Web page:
The Malaysian government has recently confirmed its approval for a US private company to search for the wreckage of Malaysia Airlines Flight 370, nearly four years since its disappearance during a flight from Kuala Lumpur to Beijing, a mystery without equal in modern aviation. According to an article by The Telegraph, the Texas-based company Ocean Infinity dispatched a search vessel this week to look in the southern Indian Ocean for debris from the plane.
“The basis of the offer from Ocean Infinity is based on ‘no cure, no fee,” said Transport Minister Datuk Seri Liow Tiong Lai. This means that payment will only be made if the company finds the wreckage, and if they do find the aircraft, it will earn them about US$70 million, revealed in an article by Express UK.
In January 2017, the governments of Malaysia, China, and Australia called off the nearly three-year official search, and the final report on the search conceded that authorities were no closer to knowing the reasons for Boeing 777’s disappearance, or its exact location. But now, Ocean Infinity is attempting to take up this challenge once again and will be searching an area of 25,000 square kilometers in the southern Indian Ocean.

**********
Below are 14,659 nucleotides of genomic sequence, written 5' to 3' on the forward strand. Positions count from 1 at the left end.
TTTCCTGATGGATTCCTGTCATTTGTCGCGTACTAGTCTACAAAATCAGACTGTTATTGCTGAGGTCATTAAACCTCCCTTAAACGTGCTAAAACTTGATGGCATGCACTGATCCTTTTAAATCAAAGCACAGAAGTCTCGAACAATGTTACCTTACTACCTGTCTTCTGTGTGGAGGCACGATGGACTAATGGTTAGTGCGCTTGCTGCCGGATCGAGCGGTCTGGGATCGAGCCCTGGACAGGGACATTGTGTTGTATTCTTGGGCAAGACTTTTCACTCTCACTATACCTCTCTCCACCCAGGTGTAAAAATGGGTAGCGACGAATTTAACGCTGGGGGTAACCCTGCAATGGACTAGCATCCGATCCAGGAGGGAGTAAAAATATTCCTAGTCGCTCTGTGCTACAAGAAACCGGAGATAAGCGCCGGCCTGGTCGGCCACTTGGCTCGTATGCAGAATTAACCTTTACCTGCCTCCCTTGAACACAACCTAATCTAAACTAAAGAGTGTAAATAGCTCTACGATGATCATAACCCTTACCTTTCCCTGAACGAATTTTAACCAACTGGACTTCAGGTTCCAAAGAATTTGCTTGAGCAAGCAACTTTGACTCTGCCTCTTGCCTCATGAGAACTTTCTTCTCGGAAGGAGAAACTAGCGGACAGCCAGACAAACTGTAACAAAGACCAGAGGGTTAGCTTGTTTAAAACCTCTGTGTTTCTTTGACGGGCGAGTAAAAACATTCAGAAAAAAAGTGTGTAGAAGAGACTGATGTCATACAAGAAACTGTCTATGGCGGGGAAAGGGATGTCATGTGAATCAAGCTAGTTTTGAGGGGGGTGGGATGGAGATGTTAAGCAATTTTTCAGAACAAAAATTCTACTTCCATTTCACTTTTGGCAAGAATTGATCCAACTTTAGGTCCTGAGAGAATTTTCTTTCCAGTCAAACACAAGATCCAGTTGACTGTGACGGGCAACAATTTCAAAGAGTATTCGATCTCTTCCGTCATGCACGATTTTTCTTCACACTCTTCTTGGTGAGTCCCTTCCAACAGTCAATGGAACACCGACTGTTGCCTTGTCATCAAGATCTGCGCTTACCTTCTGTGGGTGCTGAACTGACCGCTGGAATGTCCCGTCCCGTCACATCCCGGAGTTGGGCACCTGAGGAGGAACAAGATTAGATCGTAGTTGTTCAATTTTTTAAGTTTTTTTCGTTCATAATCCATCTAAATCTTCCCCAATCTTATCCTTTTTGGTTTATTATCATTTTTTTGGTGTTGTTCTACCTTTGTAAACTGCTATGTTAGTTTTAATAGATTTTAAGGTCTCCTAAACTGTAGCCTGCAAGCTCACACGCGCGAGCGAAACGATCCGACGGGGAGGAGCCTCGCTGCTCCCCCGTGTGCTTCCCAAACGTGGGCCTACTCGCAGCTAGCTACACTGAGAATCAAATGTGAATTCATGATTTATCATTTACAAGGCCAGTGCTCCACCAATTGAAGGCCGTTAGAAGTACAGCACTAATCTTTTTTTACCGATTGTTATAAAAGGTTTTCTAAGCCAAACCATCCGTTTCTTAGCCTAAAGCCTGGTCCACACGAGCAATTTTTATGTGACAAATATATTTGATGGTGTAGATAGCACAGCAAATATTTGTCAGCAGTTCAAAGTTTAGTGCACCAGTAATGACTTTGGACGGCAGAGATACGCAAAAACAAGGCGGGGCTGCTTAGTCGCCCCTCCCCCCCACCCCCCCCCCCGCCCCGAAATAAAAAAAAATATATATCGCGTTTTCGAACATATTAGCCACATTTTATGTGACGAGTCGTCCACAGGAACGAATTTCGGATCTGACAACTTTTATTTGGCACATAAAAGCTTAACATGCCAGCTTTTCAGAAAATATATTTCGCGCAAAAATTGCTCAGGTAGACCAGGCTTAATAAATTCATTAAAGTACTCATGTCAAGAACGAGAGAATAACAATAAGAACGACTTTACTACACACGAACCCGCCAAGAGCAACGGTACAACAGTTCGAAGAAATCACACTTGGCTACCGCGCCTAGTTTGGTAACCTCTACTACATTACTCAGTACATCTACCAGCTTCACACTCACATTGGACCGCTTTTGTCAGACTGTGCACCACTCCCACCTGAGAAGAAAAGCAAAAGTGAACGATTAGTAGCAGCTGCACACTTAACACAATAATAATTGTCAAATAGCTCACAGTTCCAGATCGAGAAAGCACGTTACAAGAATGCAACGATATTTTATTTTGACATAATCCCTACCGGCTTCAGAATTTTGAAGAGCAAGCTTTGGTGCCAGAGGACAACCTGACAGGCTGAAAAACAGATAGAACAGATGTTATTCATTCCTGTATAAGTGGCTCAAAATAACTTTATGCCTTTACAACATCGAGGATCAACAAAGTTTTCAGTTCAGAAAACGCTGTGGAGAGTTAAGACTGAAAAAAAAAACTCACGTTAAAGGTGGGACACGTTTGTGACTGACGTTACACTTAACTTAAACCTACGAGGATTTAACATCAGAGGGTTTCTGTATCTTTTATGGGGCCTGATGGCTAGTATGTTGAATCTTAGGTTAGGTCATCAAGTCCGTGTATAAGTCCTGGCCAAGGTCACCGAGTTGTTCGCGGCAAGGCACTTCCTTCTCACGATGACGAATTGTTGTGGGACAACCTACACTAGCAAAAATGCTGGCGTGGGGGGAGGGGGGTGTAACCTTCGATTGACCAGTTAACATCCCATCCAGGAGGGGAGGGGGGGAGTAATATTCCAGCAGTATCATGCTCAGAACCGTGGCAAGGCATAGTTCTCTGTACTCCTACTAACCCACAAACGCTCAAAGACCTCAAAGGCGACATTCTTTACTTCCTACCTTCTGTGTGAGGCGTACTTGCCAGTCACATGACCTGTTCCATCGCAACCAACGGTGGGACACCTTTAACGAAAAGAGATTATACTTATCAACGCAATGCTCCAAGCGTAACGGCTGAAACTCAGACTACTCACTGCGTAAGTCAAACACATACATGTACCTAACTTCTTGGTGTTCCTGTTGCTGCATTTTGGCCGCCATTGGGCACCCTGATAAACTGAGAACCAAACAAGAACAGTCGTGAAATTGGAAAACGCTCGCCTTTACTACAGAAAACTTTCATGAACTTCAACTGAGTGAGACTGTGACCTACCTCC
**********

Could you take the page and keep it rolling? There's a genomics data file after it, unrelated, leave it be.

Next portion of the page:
Although the three governments failed to locate the plane, Ocean Infinity is confident that it will be able to find the vanished aircraft as it has far better equipment than used in the previous search. The company will be using the Seabed Constructor vessel that can cover 100,000 square kilometers in just 90 days, which is a huge improvement as the previous search took more than two years to cover only 120,000 square kilometers. Liow cautioned against placing too much hope in the operation, however, given the previous failures.
Based on a report by PerthNow, if the wreckage is found, it will be up to Malaysia’s government to decide what should be retrieved from the ocean floor, how it should be retrieved, and who should do the work. No doubt the loved ones of the 227 passengers and 12 crewmembers of MH370 will be watching the latest search efforts with keen interest.